The elasticity estimates imply that the agricultural value-added per capita of Sri Lanka is relatively less elastic to changes in the energy consumption per capita levels in comparison to the corresponding elasticities of the industrial and services value-added per capita figures. A 1% rise in the energy consumption per capita level in Sri Lanka increases the agricultural value-added per capita figures by merely 0.04–0.05% as opposed to increasing the industrial and services value-added per capita figures by 1.71–1.80% and 1.94–2.15%, respectively, ceteris paribus. A particular reason behind these contrasting findings could be justified from the perspective that the agriculture sector of Sri Lanka, much like in the cases of similar developing nations, is relatively more labor-intensive as compared to the comparatively energy-intensive industry and services sectors. Similar conclusions were put forward in the study by Chandio et al. [35] in which the authors asserted that natural gas and electricity consumption positively attributed to the growth of Pakistan’s agriculture sector. However, Chandio et al. [35] opined that energy consumption is ineffective in explaining the variations in Pakistan’s industrial value-added. In another relevant study on G20 economies, Paramati et al. [36] found energy consumption to be effective in boosting the services value-added figures.
The other elasticity estimates show that the agricultural value-added levels of Sri Lanka are unaffected by exogenous shocks to world crude oil prices. The statistical insignificance of the corresponding elasticity estimates certifies this claim. In contrast, much like in the case of the gross value-added figures, positive shocks to crude oil prices in the world markets are seen to dampen Sri Lanka’s industrial and services value-added per capita figures. Besides, energy imports are found to homogeneously dampen the sectoral value-added figures. A rise in the share of net energy imports in the aggregate energy consumption figures by 1% reduces the agricultural, industrial and sectoral value-added per capita figures by 0.22–0.23%, 0.49–0.83% and 0.73–0.87%, respectively, ceteris paribus. Moreover, the joint negative impacts of crude oil price shocks and energy imports on the sectoral value-added per capita levels are also ascertained. Similarly, capital and labor inputs are also found to homogeneously boost the sectoral value-added figures in Sri Lanka.
Besides, the high adjusted R-squared values imply good fit of the respective models. Besides, the results from the diagnostic tests once again provide reliability of the long-run ARDL estimates. The Durbin-Watson statistic and the statistical insignificance of the χ2 LM statistic imply no serial correlation problems in all the models. Also, the statistical insignificance of the J-B normality test indicates normal distributions of the residuals for all the models. Similarly, the statistical insignificance of the χ2 WHITE and χ2 ARCH statistics denote that all the models are free from heteroscedasticity issues as well. On the other hand, the statistical insignificance of the χ2 RESET test implies that the functional forms of all the models are well-specified.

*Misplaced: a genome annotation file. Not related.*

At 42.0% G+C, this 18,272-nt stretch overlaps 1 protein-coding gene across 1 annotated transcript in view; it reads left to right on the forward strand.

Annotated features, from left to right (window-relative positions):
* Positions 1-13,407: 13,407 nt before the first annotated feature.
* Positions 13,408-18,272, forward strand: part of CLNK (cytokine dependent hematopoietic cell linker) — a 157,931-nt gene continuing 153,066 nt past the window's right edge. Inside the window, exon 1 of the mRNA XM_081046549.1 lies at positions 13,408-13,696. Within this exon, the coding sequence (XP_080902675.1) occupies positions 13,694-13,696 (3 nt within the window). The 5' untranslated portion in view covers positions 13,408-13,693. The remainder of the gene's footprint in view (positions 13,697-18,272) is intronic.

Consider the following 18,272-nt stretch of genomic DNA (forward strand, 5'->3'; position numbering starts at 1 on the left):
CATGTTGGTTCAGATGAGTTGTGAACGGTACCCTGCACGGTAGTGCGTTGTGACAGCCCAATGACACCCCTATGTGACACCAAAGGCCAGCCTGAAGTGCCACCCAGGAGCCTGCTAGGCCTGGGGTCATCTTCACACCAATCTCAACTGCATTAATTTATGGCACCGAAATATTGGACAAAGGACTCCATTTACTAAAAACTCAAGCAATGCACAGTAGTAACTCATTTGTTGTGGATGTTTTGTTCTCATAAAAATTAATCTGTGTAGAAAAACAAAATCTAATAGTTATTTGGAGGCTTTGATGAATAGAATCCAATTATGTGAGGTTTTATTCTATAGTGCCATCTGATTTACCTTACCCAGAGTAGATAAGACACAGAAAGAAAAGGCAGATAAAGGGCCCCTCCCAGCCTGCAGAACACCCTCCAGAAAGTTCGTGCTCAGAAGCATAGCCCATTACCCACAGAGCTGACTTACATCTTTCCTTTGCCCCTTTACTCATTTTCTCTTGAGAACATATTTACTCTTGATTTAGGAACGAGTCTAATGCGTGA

Finally, to assess the four underlying hypotheses concerning the energy consumption-economic growth nexus in the context of Sri Lanka, the Hacker-Hatemi-J bootstrapped causality analysis is conducted. The key findings from the causality exercise are summarized in Table 7. The statistical significance of the modified Wald statistics affirms the bidirectional causality between the energy consumption and gross value-added figures of Sri Lanka. Thus, the feedback hypothesis between these variables portrays the pertinence of ensuring energy security to safeguard the sustainability of economic growth in Sri Lanka. The feedback hypothesis was also validated in the studies by Destek and Aslan [86] for Greece and South Korea, Shakouri and Yazdi [87] for South Africa and Aydin [88] for Russia. In contrast, the feedback hypothesis did not hold in the study conducted by Paramati et al. [36] on G20 nations which, as opposed to Sri Lanka, comprises of some of the world’s most advance and energy-exporting countries. Besides, in the context of the industrial and services sectors, the feedback causal linkages between energy consumption and sectoral growth are also ascertained. These findings once again highlight the importance of ensuring energy sufficiency in Sri Lanka. Thus, ensuring energy security in this regard can be thought of a major facilitator of the fourth industrial revolution in Sri Lanka which not only would expand the relatively energy-intensive industry and services sectors but would also enhance the overall growth of the Sri Lankan economy. Similar findings were reported by Marques et al. [39] in which the authors found evidence of bidirectional causality between energy consumption and industrial value-added figures of Greece. In a relevant study on the electricity consumption-industrial value-added nexus, Sankaran et al. [89] also reported the feedback hypothesis in the context of Peru which is also a late industrialized economy like Sri Lanka. In contrast, no causal association in this regard could be established in the context of the agricultural sector. In line with these findings, it can be said that energy consumption is particularly important for industrialization and services sector development in Sri Lanka. Therefore, enhancing the reliability of energy supplies for these sectors is critically important in governing the overall economic growth of Sri Lanka.